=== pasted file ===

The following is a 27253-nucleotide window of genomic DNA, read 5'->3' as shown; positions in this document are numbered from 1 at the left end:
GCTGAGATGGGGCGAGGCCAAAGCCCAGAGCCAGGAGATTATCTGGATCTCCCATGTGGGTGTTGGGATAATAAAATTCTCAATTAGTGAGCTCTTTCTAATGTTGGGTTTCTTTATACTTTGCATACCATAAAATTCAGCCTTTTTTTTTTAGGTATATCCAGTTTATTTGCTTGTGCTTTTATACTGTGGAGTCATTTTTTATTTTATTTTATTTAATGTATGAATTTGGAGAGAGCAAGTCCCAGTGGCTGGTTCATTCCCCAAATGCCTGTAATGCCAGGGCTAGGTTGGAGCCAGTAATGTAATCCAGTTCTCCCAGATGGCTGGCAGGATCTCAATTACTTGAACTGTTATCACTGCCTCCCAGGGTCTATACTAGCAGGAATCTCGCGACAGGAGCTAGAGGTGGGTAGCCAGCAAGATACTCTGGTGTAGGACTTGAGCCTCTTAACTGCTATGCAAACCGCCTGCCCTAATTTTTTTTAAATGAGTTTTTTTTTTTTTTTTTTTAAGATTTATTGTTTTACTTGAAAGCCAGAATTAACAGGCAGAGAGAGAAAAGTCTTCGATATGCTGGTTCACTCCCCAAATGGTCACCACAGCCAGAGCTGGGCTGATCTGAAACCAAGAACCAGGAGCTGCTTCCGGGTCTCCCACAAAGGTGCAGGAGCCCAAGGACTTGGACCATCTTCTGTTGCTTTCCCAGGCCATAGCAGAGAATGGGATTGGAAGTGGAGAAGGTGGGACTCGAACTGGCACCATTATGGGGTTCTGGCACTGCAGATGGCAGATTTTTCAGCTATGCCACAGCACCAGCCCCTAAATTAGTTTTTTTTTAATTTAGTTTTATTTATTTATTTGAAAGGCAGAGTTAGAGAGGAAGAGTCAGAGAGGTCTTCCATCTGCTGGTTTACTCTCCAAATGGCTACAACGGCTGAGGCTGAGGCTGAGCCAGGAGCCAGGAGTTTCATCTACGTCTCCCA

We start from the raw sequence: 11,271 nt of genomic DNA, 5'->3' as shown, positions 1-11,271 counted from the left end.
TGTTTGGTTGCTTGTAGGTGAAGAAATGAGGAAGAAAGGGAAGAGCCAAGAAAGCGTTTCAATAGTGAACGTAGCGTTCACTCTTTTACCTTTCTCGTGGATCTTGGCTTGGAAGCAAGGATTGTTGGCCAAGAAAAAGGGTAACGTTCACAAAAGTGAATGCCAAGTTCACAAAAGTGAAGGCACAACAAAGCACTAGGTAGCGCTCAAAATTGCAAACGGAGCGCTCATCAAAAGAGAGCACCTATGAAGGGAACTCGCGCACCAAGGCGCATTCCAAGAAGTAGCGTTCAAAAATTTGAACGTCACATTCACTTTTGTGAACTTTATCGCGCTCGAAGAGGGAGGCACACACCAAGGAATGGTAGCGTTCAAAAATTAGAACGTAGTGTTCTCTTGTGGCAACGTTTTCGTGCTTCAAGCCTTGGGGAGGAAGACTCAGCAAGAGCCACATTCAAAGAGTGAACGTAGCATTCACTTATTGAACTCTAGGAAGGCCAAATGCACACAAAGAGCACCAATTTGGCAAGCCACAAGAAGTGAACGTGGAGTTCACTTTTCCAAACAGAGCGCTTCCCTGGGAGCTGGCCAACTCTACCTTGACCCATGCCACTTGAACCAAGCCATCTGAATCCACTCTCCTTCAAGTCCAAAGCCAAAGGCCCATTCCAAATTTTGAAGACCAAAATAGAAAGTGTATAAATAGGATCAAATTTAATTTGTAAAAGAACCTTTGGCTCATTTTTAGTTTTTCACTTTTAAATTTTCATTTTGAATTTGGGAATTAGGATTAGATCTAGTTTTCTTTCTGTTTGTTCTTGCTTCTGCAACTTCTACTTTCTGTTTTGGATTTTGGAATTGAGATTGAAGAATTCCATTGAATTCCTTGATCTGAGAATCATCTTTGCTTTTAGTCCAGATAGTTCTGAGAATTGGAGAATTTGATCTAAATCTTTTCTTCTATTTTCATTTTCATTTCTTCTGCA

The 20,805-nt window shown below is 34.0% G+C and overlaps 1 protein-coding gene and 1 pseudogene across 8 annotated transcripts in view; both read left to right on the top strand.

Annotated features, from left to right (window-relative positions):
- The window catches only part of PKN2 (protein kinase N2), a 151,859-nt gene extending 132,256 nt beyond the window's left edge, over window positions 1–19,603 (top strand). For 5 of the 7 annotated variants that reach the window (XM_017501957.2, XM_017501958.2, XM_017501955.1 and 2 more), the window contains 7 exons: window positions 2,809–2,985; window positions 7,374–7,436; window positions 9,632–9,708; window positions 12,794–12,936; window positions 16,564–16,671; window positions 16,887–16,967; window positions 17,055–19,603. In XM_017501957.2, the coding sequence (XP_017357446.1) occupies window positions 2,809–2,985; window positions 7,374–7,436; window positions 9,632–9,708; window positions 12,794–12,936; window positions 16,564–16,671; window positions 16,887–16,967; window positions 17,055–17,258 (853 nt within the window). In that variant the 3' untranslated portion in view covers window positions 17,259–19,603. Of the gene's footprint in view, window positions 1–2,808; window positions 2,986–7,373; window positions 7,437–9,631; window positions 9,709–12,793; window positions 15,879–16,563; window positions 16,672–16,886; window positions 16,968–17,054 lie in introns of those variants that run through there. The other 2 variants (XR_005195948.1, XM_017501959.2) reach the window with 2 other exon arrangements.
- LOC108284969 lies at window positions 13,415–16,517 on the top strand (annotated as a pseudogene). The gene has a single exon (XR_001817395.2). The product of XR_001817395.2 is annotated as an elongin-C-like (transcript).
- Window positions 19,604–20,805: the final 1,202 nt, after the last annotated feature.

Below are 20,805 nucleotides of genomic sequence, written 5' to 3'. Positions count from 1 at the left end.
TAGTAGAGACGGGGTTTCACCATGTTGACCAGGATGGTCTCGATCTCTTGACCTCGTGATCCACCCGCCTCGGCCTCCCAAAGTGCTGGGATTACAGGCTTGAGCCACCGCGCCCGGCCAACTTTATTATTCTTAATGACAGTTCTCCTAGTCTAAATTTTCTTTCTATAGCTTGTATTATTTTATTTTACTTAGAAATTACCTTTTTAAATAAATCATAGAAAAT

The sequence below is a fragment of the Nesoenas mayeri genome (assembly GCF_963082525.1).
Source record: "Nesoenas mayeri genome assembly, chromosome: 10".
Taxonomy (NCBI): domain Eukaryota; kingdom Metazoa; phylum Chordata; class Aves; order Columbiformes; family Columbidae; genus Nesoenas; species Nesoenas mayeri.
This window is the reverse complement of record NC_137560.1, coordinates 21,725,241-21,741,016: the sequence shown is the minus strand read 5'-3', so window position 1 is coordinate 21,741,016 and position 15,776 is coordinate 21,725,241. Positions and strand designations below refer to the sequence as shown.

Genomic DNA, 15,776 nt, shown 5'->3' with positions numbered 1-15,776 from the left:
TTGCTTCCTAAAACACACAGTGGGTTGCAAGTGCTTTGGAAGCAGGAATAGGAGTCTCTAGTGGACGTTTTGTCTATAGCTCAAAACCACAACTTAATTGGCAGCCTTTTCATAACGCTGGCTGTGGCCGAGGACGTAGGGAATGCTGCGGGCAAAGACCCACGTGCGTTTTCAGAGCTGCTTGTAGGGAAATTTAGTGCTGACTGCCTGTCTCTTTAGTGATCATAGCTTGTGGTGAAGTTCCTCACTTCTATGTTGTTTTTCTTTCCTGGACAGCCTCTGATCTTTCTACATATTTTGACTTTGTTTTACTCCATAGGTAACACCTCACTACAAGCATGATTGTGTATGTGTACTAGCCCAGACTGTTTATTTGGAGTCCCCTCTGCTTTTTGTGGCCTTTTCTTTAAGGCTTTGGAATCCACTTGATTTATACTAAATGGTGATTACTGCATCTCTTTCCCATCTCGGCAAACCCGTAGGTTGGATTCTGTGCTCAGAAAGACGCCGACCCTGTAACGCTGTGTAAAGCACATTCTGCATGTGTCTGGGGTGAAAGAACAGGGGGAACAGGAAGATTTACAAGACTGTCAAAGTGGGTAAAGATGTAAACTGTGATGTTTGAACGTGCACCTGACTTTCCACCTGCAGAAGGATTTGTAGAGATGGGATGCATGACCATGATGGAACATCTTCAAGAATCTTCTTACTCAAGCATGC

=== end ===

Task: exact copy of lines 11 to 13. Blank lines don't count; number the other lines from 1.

TAGTAGAGACGGGGTTTCACCATGTTGACCAGGATGGTCTCGATCTCTTGACCTCGTGATCCACCCGCCTCGGCCTCCCAAAGTGCTGGGATTACAGGCTTGAGCCACCGCGCCCGGCCAACTTTATTATTCTTAATGACAGTTCTCCTAGTCTAAATTTTCTTTCTATAGCTTGTATTATTTTATTTTACTTAGAAATTACCTTTTTAAATAAATCATAGAAAAT

The sequence below is a fragment of the Nesoenas mayeri genome (assembly GCF_963082525.1).
Source record: "Nesoenas mayeri genome assembly, chromosome: 10".